Luckily, I loved Prim. It got my laundry done in 24 hours, everything came back clean, dry, soft, unwrinkled, and nothing seemed shrunk. Oh, and I did basically zero work. No dragging my clothes to the laundromat, fiddling with change for the machines, and most importantly, no waiting for hours. Even if you have machines in your home or apartment, doing loads one at a time can be quite annoying. My laundry often languishes because I dread the rigamarole. With Prim, I’m a lot less likely to make it to the bottom of my sock drawer. A more flexible morning pickup schedule would help, but Prim says they’ll always work with customers to find some time that works. Adding in dry cleaning would also be a big plus, and help them compete with other services that handle all your clothes-washing needs.

Wash And Flow

No, Prim isn’t going to save anyone’s life, but it could still help improve the world if you think about it. Convenience doesn’t just breed laziness. It can enable productivity. In that way, I’d say Prim shares DNA with Dropbox and Asana, not just Uber and TaskRabbit.

Prim lets you concentrate on what you love to do, what you’re responsible for, or how you contribute to the universe. I’m decent at writing, terrible at laundry, and busy. Spending a ton of time washing and folding is just inefficient for me. I feel better stimulating the economy and letting someone good at laundry do their thing. And imagine how this could free up a CEO, doctor, charity director, or parent to take on the duties only they can fulfill?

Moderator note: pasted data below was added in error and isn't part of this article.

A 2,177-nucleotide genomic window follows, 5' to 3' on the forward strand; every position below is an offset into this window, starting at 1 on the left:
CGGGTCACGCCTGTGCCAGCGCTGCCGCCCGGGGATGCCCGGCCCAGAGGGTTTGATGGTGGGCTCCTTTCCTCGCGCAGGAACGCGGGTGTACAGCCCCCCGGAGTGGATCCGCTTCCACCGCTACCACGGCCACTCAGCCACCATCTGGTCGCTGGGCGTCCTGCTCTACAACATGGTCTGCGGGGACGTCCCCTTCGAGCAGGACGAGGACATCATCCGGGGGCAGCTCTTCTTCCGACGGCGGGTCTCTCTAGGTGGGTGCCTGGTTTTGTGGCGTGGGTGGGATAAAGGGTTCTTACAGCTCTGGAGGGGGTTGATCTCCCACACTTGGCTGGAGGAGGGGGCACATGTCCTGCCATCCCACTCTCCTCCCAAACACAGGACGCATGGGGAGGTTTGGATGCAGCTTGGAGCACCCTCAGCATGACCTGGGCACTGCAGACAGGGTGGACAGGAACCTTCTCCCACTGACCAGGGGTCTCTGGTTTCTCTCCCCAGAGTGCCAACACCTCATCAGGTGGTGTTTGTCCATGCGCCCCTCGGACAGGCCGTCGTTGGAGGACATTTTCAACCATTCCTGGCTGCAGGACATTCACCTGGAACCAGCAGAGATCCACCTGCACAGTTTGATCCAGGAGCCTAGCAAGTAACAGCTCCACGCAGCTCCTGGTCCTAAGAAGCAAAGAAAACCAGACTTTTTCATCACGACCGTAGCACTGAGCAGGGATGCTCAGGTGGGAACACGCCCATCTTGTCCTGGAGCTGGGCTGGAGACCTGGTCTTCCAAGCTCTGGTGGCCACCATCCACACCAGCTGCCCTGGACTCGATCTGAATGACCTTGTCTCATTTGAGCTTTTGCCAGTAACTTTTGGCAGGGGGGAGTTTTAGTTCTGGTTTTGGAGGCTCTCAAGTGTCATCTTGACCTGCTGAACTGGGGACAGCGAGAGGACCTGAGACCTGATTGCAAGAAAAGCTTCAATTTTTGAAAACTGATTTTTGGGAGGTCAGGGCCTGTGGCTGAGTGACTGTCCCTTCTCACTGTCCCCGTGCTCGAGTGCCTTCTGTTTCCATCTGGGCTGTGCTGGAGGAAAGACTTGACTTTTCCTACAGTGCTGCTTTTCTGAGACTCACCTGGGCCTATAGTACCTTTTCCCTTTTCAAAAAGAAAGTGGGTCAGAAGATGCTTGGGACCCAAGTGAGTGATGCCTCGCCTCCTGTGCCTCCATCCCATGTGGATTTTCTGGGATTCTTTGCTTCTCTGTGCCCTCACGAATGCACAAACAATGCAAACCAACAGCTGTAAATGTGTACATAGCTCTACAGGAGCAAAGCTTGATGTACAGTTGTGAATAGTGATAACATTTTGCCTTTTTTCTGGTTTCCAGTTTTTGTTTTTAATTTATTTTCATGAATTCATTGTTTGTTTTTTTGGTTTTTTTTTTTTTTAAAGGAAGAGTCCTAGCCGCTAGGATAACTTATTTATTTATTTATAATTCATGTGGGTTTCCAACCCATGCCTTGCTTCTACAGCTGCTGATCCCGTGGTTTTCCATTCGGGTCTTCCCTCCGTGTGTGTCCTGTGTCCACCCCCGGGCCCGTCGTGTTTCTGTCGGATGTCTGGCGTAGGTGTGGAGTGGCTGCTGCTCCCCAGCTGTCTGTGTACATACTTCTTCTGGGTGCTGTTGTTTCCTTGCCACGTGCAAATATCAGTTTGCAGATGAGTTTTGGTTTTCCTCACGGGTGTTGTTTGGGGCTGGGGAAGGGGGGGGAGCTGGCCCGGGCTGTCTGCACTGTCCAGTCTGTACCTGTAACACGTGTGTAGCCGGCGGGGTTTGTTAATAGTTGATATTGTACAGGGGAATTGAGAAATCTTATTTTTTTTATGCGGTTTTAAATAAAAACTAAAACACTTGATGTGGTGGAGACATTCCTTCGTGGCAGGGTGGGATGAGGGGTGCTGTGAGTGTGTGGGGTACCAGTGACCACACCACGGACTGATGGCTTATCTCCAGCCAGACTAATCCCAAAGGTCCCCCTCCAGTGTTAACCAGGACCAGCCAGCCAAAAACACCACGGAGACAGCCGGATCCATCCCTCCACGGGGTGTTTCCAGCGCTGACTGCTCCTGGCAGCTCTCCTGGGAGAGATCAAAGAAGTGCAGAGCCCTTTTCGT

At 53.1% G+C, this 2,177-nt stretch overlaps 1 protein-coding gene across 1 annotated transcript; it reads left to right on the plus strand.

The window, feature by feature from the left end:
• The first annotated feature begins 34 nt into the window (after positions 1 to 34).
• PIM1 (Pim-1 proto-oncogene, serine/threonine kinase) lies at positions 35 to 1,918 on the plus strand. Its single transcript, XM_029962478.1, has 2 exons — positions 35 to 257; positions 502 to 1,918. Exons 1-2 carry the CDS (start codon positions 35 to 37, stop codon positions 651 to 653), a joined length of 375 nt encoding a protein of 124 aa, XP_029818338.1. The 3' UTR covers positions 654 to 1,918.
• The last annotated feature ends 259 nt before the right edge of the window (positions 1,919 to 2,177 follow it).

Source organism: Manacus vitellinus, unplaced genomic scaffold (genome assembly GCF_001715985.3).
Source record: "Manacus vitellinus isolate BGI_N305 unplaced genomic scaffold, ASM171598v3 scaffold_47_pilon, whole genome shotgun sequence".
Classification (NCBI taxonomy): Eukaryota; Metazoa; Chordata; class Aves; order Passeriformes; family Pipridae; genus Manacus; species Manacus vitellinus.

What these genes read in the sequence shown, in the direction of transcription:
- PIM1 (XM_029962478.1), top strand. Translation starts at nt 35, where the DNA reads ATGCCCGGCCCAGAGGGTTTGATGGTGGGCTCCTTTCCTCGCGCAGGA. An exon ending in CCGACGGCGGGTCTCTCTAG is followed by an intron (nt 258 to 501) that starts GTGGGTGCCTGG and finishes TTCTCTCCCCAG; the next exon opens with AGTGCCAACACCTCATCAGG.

Think how long it takes you to do laundry. If that amount of your time is worth more than $25 (or $40 if you’ve got a big wardrobe), use Prim.

And use Prim with the promo code “techcrunch” to get $10 off your first pickup.

Prim Co-Founders (From Left): Xuwen Cao and Yin Yin Wu

timehop

While present-focused social networks like Facebook and Instagram make plenty of room for the narcissists in us, there’s not really a dedicated and focused place to reflect on the past.

Timehop, which started out as 4SquareAnd7YearsAgo, has evolved into a mobile-first startup that surfaces old memories from your social networks. The app will pull up status updates from a year or more ago, reminding you of friends you’ve lost contact with or thoughts you had a year ago on this day.

The New York-based startup says it just rounded up another $3 million in funding led by existing investor Spark Capital. O’Reilly Alphatech Ventures, which had also previously backed the company, participated as well. Andrew Parker, a principal at Spark, joins Timehop’s board.

Timehop’s CEO Jonathan Wegener says that the company will use the round to build out the team beyond seven people and focus on mobile apps. Timehop just shut down its e-mail service last week.